Catholic Medical Quarterly Volume 65(2) May 2015


Conscience, Abortion and the Supreme Court Judgement 2015

Tony ColeFurther to Ian Jessiman`s article on the Supreme Court Judgement, and John Smeaton's comment, (CMQ February) I think there is a danger that doctors may become too influenced by the current belief that the law permits abortion on demand and that a pregnancy can be ended if it is “unwanted”. This may be the popular assumption but it is not the law.

The Abortion Act 1967, gives a defence against the “1861 Offences Against the Person Act”, which criminalises abortion, when two doctors agree that certain conditions pertain, and principal amongst these is an opinion “ formed in good faith”, that the woman’s health is at risk if the pregnancy continues.

Mental health reasons are given in 97% of cases though they are rarely medically assessed or documented. Very few doctors in abortion clinics have training or clinical experience in mental health. Though mental health reasons are cited, they are neither justified nor supported evidentially.

Now there is very good authority in a statement from the RCOG that the risk to the woman’s mental health is the same whether she has an abortion or gives birth[1]. This has recently been repeated by the Academy of Medical Royal Colleges [2], and by Dr M Scott at the Royal Society of Medicine in 2013[3] Indeed there are reports of increases in mental health problems following an abortion. [4]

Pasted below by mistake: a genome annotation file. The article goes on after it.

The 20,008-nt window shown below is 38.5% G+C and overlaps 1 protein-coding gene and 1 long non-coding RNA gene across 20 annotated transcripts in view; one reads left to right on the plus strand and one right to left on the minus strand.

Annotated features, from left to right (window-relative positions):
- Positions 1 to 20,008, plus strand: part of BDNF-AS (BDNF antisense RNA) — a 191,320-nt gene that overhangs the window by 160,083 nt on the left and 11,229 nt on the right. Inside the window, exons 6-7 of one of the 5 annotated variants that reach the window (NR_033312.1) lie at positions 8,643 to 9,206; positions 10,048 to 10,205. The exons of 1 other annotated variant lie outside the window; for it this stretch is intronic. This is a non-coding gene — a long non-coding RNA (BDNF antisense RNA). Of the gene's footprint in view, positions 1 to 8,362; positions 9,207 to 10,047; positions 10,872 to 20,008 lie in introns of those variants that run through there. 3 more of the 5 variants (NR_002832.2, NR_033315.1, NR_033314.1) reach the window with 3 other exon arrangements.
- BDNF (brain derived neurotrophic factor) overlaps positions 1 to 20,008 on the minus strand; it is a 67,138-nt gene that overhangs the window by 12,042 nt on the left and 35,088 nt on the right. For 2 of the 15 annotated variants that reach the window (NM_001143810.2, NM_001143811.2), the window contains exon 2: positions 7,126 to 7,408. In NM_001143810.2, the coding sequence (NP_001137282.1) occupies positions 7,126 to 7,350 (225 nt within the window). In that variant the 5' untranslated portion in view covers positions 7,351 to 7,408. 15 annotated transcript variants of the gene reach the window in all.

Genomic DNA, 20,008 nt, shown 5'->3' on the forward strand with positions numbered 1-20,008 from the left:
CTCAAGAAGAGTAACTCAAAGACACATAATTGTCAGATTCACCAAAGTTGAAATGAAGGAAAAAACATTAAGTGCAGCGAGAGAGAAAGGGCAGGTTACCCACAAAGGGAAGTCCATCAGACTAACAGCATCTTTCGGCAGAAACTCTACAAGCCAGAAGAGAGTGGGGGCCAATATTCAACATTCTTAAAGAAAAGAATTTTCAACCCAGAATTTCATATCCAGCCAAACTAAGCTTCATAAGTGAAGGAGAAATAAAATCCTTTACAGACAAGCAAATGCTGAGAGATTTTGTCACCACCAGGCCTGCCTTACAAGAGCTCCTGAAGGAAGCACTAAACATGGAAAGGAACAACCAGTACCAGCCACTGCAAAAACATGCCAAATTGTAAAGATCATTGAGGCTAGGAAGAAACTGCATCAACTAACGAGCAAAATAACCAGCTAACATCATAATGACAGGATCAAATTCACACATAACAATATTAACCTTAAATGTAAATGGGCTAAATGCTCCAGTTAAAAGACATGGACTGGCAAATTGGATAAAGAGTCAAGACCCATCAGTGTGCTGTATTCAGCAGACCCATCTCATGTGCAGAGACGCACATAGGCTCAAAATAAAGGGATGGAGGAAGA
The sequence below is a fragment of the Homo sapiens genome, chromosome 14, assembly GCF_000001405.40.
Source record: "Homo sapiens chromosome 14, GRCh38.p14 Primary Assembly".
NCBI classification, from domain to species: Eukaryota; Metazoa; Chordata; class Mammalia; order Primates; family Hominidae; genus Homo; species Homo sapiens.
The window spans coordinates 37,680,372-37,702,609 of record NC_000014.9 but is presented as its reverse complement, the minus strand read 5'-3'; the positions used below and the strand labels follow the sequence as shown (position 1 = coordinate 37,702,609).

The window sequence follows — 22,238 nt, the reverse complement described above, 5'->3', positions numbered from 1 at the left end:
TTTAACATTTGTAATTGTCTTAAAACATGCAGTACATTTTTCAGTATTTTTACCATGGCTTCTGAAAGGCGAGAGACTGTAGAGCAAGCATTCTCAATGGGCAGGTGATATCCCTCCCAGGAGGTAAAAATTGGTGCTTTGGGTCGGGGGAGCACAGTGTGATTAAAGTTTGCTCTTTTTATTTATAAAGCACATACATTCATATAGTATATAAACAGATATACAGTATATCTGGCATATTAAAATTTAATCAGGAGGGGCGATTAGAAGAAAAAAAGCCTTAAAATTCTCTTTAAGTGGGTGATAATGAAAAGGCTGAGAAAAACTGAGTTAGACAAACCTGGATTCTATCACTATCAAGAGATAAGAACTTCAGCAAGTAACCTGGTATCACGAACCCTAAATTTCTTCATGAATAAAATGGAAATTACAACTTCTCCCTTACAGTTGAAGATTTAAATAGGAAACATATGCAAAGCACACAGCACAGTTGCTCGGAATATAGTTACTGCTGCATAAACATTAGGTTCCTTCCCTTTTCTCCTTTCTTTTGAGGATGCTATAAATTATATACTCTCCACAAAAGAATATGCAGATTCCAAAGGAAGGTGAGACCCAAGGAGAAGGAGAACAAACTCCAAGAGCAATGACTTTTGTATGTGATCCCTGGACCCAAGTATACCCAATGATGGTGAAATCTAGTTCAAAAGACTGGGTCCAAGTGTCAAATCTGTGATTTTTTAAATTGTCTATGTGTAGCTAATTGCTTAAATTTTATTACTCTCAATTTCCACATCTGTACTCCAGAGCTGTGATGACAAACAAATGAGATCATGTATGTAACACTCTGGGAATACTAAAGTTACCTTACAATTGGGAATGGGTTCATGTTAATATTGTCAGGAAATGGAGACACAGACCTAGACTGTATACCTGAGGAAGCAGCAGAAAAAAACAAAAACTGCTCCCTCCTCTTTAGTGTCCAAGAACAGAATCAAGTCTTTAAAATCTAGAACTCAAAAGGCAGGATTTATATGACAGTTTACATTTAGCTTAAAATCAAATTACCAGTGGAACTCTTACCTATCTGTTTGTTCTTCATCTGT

Therefore, a doctor advising a woman seeking an abortion may say that they will be making their decision entirely on medical grounds. An onward referral to a psychiatrist or obstetrician may be appropriate if there are genuine mental health or obstetric reasons.

It may be advisable to say that other doctors may not take this view and that she is always free to seek another opinion, but that you will act strictly within the wording of the 67 Abortion Act, and come to an opinion “formed in good faith”, as to whether an abortion is medically indicated. A medical risk assessment should be made and documented lest there be any future question. Should there be any future question, the woman can always seek another opinion at any time and this request should be dealt with courteously and swiftly.

In fact, given the present state of medical knowledge there is no need for a G P to have to appeal to the conscience clause. As is often the case, many apparent conscience issues may be resolved by simply applying good medicine.

Dr Tony Cole
Parliamentary and Public Affairs Committee
The Catholic Union of Great Britain


  1. “Systemic Review of Induced Abortion and Woman’s Mental Health”, RCOG, December, 2011
    “When a woman has an unwanted pregnancy, current evidence suggests that the rates of mental health problems will be unaffected whether the pregnancy is terminated or goes to birth”.
  2. Statement of the Academy of Medical Royal Colleges, 2011
    “The rates of mental health problems for women with an unwanted pregnancy were the same whether they had an abortion or gave birth”.
    Prof. Sir Neil Douglas, Chairman of the AOMRC
  3. MEA conference, “Mental Health Reasons for Abortion. are there any?" 21 Nov 2013
  4. Fergusson et al (2008) British Journal of Psychiatry, 193, 444 -451